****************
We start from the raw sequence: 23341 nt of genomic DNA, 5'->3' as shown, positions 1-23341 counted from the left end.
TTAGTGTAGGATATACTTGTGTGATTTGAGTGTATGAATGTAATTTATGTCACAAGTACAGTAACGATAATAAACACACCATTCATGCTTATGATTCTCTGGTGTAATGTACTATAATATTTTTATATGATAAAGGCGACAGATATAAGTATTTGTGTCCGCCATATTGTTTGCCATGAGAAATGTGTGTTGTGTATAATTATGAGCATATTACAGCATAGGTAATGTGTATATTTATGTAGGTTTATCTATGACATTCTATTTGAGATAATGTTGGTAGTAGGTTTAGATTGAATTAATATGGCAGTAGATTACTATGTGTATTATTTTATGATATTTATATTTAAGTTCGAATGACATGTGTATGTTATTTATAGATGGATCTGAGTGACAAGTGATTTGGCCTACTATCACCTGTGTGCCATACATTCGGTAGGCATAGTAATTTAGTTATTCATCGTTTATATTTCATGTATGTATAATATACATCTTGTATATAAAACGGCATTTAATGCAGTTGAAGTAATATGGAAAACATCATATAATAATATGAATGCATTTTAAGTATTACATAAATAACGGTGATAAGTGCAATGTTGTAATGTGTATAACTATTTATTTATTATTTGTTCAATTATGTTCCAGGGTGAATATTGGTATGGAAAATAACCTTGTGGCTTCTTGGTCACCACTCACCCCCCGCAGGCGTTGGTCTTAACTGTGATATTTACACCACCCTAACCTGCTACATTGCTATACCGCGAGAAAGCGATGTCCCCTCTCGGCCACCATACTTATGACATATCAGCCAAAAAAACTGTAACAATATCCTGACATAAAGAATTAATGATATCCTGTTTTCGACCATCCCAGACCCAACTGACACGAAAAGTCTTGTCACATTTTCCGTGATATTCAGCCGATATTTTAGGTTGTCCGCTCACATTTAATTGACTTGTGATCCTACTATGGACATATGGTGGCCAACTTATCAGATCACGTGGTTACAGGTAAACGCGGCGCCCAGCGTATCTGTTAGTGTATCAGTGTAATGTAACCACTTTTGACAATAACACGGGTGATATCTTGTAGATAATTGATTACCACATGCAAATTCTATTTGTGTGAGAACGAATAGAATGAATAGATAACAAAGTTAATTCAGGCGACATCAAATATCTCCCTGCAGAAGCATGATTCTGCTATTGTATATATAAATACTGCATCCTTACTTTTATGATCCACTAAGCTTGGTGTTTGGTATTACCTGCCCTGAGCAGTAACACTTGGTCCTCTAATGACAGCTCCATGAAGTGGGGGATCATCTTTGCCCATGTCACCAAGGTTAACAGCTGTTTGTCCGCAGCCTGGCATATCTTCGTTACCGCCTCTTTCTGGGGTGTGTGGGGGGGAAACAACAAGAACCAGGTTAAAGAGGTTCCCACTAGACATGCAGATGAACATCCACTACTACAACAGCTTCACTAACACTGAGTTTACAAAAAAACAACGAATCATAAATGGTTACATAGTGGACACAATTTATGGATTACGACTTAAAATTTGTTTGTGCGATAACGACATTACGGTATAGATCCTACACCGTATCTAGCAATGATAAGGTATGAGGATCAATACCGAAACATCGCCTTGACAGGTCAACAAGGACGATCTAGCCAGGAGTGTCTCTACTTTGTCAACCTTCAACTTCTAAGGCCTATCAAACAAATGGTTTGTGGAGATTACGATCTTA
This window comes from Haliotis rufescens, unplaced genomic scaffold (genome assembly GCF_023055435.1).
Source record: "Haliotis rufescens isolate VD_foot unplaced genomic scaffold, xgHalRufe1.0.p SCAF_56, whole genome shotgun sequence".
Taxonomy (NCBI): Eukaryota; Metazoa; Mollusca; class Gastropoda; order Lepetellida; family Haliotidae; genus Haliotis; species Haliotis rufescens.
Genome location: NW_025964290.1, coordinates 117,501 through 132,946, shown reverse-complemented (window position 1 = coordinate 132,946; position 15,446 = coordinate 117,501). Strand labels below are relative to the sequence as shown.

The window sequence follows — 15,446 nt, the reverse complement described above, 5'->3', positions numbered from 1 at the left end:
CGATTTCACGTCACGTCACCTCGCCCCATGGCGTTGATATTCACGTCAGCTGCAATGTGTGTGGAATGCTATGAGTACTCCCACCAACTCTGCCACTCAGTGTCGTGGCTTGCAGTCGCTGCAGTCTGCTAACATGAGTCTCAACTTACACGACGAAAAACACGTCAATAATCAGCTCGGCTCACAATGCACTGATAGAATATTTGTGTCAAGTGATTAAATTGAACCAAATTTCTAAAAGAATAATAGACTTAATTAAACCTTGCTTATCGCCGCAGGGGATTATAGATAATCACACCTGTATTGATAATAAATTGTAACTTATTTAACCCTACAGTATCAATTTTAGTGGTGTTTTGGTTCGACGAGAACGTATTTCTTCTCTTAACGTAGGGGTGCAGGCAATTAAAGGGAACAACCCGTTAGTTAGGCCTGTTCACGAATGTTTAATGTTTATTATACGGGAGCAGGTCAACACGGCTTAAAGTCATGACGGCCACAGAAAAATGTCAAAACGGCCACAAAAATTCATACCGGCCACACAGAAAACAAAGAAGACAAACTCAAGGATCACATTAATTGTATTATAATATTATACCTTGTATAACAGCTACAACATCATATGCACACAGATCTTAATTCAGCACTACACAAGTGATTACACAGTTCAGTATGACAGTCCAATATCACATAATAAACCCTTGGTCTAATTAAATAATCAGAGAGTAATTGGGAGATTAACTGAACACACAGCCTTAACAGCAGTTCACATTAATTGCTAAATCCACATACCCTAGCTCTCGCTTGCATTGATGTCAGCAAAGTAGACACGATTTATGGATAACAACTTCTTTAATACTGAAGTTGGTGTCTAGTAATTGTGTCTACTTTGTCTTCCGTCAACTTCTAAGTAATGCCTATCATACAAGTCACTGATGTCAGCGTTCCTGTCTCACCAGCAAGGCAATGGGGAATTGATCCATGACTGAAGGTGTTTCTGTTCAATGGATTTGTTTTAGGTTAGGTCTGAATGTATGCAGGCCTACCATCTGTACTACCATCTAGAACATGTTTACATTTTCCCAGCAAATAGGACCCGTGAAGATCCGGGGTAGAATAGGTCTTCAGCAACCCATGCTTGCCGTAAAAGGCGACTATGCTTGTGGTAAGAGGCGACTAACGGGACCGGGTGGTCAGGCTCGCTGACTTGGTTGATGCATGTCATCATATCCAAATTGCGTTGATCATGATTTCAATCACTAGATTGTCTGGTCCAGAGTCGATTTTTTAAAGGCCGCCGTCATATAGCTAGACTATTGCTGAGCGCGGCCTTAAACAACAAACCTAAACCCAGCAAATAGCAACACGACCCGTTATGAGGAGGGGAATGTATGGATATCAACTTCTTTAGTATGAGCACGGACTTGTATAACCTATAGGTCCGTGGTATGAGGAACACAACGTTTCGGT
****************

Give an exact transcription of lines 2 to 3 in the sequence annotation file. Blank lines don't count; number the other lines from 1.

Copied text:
TTAGTGTAGGATATACTTGTGTGATTTGAGTGTATGAATGTAATTTATGTCACAAGTACAGTAACGATAATAAACACACCATTCATGCTTATGATTCTCTGGTGTAATGTACTATAATATTTTTATATGATAAAGGCGACAGATATAAGTATTTGTGTCCGCCATATTGTTTGCCATGAGAAATGTGTGTTGTGTATAATTATGAGCATATTACAGCATAGGTAATGTGTATATTTATGTAGGTTTATCTATGACATTCTATTTGAGATAATGTTGGTAGTAGGTTTAGATTGAATTAATATGGCAGTAGATTACTATGTGTATTATTTTATGATATTTATATTTAAGTTCGAATGACATGTGTATGTTATTTATAGATGGATCTGAGTGACAAGTGATTTGGCCTACTATCACCTGTGTGCCATACATTCGGTAGGCATAGTAATTTAGTTATTCATCGTTTATATTTCATGTATGTATAATATACATCTTGTATATAAAACGGCATTTAATGCAGTTGAAGTAATATGGAAAACATCATATAATAATATGAATGCATTTTAAGTATTACATAAATAACGGTGATAAGTGCAATGTTGTAATGTGTATAACTATTTATTTATTATTTGTTCAATTATGTTCCAGGGTGAATATTGGTATGGAAAATAACCTTGTGGCTTCTTGGTCACCACTCACCCCCCGCAGGCGTTGGTCTTAACTGTGATATTTACACCACCCTAACCTGCTACATTGCTATACCGCGAGAAAGCGATGTCCCCTCTCGGCCACCATACTTATGACATATCAGCCAAAAAAACTGTAACAATATCCTGACATAAAGAATTAATGATATCCTGTTTTCGACCATCCCAGACCCAACTGACACGAAAAGTCTTGTCACATTTTCCGTGATATTCAGCCGATATTTTAGGTTGTCCGCTCACATTTAATTGACTTGTGATCCTACTATGGACATATGGTGGCCAACTTATCAGATCACGTGGTTACAGGTAAACGCGGCGCCCAGCGTATCTGTTAGTGTATCAGTGTAATGTAACCACTTTTGACAATAACACGGGTGATATCTTGTAGATAATTGATTACCACATGCAAATTCTATTTGTGTGAGAACGAATAGAATGAATAGATAACAAAGTTAATTCAGGCGACATCAAATATCTCCCTGCAGAAGCATGATTCTGCTATTGTATATATAAATACTGCATCCTTACTTTTATGATCCACTAAGCTTGGTGTTTGGTATTACCTGCCCTGAGCAGTAACACTTGGTCCTCTAATGACAGCTCCATGAAGTGGGGGATCATCTTTGCCCATGTCACCAAGGTTAACAGCTGTTTGTCCGCAGCCTGGCATATCTTCGTTACCGCCTCTTTCTGGGGTGTGTGGGGGGGAAACAACAAGAACCAGGTTAAAGAGGTTCCCACTAGACATGCAGATGAACATCCACTACTACAACAGCTTCACTAACACTGAGTTTACAAAAAAACAACGAATCATAAATGGTTACATAGTGGACACAATTTATGGATTACGACTTAAAATTTGTTTGTGCGATAACGACATTACGGTATAGATCCTACACCGTATCTAGCAATGATAAGGTATGAGGATCAATACCGAAACATCGCCTTGACAGGTCAACAAGGACGATCTAGCCAGGAGTGTCTCTACTTTGTCAACCTTCAACTTCTAAGGCCTATCAAACAAATGGTTTGTGGAGATTACGATCTTA
This window comes from Haliotis rufescens, unplaced genomic scaffold (genome assembly GCF_023055435.1).